By and large, it appears that life for these new subjects did not change a great deal at first. There certainly were killings, but nothing that amounts to premeditated massacring or a policy to eradicate anyone who stood up to the new masters. In the case of many cities, in fact, the Muslim warriors refrained from pillage and kept themselves apart in their own encampments outside. Later Islamic history often typifies the takeover of particular cities in terms of a surrender agreement between the Christian inhabitants and the Muslim leaders, with suitable concessions included, and then relative freedom to continue as before. There may be considerable truth in the accounts that suggest greater leniency and restraint than was common for invading armies at the time, but Muslim historians' relations of these early times betray clear tensions over different religious sensitivities and practices: the second caliph, 'Umar Ibn al Khattab (r. 634-44) found it necessary to place under his protection crosses on public buildings and gave personal guarantees that they would not be violated, while his generals in Syria and along the southern Euphrates stipulated that crosses might only be carried in public procession on one day a year, and then outside Muslim areas of towns. 'Abd al-Malik (r. 685-705) and other Umayyad caliphs later had crosses on public display destroyed, and replaced the image of the cross on coins with a simple pillar (the founder of the dynasty Mu'awiya (r. 661-80) first attempted this but found people did not accept the coins). This ubiquitous Christian symbol understandably irked people whose scripture denied the historicity of the crucifixion, and the necessity for caliphs to take steps to preserve images or to remove them shows how important it was to favour one or other part of the population.
That the Umayyads considered Christianity an abiding problem and even a threat is evidenced by the fact that when the caliph 'Abd al-Malik built the Dome of the Rock in Jerusalem to commemorate the miraculous Night Journey of the Prophet from Mecca to Jerusalem and from there through the heavens, he had Our'an verses that emphasize the oneness of God and deny Christian beliefs inscribed on prominent exterior and interior features. It was as though he was triumphantly admonishing his stubborn subjects.
By the early eighth century, Greek- and Arabic-speaking Christians and other communities who were recognized as People of the Book were in principle governed by a set of regulations that Muslims attributed to the second caliph 'Umar, and knew as the Pact of 'Umar. Whether they go back to him in any detailed form, and exactly what their form was in this early period, cannot be known for sure. But they certainly included the jizya, the poll-tax that is referred to in Our'an 9: 29, the kharaj, a tax on land, and restrictions on church buildings and personal dress. Their governing principle was that the state would offer client communities protection, and they in return would observe the regulations and in addition would not bear arms. Thus they became Ahl al-dhimma, 'People of Protection', or simply Dhimmis.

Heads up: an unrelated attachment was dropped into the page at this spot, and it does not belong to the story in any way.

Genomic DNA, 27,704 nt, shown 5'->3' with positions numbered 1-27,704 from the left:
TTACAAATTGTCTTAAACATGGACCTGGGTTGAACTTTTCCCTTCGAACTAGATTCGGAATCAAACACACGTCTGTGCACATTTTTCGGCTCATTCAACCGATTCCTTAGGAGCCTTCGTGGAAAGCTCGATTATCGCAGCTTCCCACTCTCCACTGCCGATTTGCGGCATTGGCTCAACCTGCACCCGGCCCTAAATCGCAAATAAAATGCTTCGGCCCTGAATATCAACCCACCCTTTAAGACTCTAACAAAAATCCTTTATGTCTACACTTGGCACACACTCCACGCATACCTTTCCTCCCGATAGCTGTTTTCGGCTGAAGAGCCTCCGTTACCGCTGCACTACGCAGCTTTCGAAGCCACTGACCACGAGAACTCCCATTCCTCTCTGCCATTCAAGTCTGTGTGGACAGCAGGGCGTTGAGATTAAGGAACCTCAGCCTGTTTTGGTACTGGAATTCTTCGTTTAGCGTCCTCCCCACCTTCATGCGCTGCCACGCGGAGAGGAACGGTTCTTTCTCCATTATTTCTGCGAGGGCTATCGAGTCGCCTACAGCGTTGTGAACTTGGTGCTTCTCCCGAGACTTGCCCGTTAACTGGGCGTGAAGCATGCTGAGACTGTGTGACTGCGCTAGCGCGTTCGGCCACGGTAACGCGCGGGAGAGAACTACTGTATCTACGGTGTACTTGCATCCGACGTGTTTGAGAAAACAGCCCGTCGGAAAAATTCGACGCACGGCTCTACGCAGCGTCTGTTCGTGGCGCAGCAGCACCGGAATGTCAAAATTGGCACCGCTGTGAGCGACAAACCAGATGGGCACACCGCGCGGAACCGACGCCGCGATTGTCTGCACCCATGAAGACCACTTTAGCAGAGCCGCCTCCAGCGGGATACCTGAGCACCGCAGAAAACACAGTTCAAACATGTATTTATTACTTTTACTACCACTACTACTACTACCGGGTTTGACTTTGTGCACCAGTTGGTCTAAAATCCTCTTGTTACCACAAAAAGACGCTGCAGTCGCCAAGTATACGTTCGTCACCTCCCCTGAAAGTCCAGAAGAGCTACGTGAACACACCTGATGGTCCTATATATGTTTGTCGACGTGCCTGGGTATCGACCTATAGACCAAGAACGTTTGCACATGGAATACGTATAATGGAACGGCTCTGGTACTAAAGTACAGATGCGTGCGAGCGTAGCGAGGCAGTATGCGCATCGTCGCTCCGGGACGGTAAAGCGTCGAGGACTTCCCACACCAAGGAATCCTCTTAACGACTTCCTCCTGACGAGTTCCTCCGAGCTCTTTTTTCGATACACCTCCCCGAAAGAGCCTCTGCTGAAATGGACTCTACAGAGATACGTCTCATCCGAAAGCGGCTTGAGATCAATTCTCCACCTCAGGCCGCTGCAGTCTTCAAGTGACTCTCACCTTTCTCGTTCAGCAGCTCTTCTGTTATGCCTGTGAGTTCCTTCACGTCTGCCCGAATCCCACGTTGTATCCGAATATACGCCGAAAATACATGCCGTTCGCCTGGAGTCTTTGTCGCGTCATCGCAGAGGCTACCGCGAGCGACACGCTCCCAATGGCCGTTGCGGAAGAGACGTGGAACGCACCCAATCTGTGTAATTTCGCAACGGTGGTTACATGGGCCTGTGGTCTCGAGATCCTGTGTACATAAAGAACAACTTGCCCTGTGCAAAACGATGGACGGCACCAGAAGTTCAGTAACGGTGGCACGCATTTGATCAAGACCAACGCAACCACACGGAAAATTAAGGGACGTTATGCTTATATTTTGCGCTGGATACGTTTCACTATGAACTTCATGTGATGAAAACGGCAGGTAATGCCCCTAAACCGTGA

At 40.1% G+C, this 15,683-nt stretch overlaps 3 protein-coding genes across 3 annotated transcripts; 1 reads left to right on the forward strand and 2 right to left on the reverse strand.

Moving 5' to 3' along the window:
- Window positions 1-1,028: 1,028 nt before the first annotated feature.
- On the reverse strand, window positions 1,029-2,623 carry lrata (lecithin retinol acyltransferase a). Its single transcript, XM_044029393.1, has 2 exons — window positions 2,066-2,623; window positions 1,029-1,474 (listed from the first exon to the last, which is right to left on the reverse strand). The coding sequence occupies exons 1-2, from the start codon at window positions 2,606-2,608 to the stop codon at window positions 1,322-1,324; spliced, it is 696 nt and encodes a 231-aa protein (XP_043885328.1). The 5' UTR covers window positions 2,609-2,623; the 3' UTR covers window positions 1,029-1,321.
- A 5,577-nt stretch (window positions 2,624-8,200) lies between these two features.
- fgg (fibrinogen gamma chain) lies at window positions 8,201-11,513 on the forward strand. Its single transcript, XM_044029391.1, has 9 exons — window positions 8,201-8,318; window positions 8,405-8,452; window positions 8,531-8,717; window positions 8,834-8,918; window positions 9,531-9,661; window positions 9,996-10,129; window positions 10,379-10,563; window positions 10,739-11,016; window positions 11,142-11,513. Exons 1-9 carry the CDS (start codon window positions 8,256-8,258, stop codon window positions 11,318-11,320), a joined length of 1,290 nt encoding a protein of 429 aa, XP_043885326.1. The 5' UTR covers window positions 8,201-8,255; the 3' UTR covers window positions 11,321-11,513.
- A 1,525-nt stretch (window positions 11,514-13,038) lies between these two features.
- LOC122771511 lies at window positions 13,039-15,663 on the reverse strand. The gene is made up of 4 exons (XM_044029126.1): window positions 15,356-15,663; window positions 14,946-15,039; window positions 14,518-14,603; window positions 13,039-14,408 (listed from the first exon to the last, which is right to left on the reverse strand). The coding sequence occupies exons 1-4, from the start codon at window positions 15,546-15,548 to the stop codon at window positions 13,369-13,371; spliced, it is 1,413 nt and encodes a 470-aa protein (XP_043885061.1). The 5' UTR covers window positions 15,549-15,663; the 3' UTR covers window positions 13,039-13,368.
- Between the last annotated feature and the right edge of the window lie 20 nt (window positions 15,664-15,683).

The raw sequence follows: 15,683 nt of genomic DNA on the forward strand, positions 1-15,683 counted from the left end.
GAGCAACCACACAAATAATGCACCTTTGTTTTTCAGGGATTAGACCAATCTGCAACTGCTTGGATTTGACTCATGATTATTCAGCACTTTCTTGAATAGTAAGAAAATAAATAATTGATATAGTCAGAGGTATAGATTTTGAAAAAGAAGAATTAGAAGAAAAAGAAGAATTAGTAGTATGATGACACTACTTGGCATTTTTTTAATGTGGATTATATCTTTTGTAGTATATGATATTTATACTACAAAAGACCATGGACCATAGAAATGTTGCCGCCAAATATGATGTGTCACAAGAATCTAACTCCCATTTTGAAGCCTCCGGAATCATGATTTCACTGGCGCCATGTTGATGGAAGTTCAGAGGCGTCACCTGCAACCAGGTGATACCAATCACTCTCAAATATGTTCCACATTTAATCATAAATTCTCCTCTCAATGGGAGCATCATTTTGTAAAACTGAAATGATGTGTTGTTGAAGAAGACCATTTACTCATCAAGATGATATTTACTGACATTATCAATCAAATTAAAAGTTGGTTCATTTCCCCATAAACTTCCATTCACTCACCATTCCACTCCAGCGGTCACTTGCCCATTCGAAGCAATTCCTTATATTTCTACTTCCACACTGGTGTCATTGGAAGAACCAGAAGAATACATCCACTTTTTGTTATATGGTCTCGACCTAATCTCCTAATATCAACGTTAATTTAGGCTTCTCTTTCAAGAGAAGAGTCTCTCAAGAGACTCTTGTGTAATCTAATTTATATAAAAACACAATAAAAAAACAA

It is known that the caliph 'Umar II (r. 717-20), who is remembered for his piety, reinforced these dhimmi measures, but for the most part little is heard about unrest between faiths in Umayyad times. The career of the Chalcedonian Greek-speaking theologian John of Damascus (c.660-c.750) is indicative, though maybe not typical, of how Christians fared at this time. The son and grandson of senior state officials in Damascus - his grandfather had handed over the keys of the city to the Muslims after the Byzantine governor had fled - he worked for many years in the caliphal chancery, all the time remaining a Christian and employing Greek for writing. Sometime in the early years of the eighth century he retired from public life and became a monk in the monastery of Mar Sabas east of Jerusalem, and there proceeded to set down the first substantial reflections on Islam that are known from a Christian author. They appear as Chapter 100 in his On Heresies, which forms part of his major compendium The Fount of Wisdom. What is striking about this reflection is that it reveals some knowledge of the teachings about Jesus in the Our'an, but also a measure of mistaken-ness about other teachings in the scripture, and that it refers to Muh. ammad in derogatory terms as a man fired with self-interest who learnt the contents of the Our'an from a heretical monk, and passed it off as his own. Clearly, in John's eyes the Our'an contained nothing to inspire or attract and could be dismissed as a sub-Christian forgery; Arabic was not a language to learn; and Islam, the faith founded by a merchant living on the desert margin, contained nothing to detain a cultured Christian who lived within the intellectual ambit of Byzantium, at least in his mind if no longer in reality.